Under Wisconsin law, a driver is considered to be operating while intoxicated if:
- The driver is under the influence of an intoxicant, controlled substance or any other drug so that their ability to safely operate a vehicle is impaired even if the vehicle is not in motion at the time of the traffic stop; or
- The driver has blood/breath alcohol concentration (BAC) in excess of what the law allows. The Prohibited Alcohol Concentration (PAC) for first offenders is 0.08* or greater (0.04* for those operating a commercial vehicle at the time of the stop);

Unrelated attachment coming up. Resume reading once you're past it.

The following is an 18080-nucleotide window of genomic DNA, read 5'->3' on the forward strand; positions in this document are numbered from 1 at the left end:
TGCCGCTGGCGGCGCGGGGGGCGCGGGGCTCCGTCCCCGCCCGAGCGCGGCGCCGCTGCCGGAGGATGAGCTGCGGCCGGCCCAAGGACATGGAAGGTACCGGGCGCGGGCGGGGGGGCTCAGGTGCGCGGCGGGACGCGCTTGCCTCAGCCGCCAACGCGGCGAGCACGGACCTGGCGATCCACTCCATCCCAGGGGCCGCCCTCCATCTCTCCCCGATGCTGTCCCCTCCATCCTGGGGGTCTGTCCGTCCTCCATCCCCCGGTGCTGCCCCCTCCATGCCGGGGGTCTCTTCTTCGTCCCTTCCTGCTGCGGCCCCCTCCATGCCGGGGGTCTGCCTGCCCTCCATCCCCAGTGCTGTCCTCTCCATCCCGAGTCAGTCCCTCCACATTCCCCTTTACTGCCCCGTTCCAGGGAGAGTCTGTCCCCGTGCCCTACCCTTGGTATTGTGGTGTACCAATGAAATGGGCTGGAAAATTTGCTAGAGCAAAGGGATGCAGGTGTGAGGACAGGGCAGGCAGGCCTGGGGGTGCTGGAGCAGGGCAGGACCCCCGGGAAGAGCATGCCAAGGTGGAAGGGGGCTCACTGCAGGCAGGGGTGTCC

- The driver has a detectable amount of a restricted controlled substance in their blood
- Drivers with three or more prior OWI convictions cannot operate a motor vehicle if their BAC is greater than 0.02.
*Note: Alcohol concentrations are measured in grams of ethanol per 100 milliliters of blood.
Drivers under 21 years of age are required by law, under
Graduated Driver License (GDL) restrictions, to maintain absolute sobriety and, for them, driving with any amount of alcohol in their system is illegal.
Penalties for operating a motor vehicle while intoxicated range from a forfeiture and license revocation for a first offense, to up to six years imprisonment and a lifetime license revocation for subsequent offenses. Additionally, more severe penalties apply if injury or death results.
- Offenses and penalties for OWI range in severity depending on the type of offense and number of repeat offenses: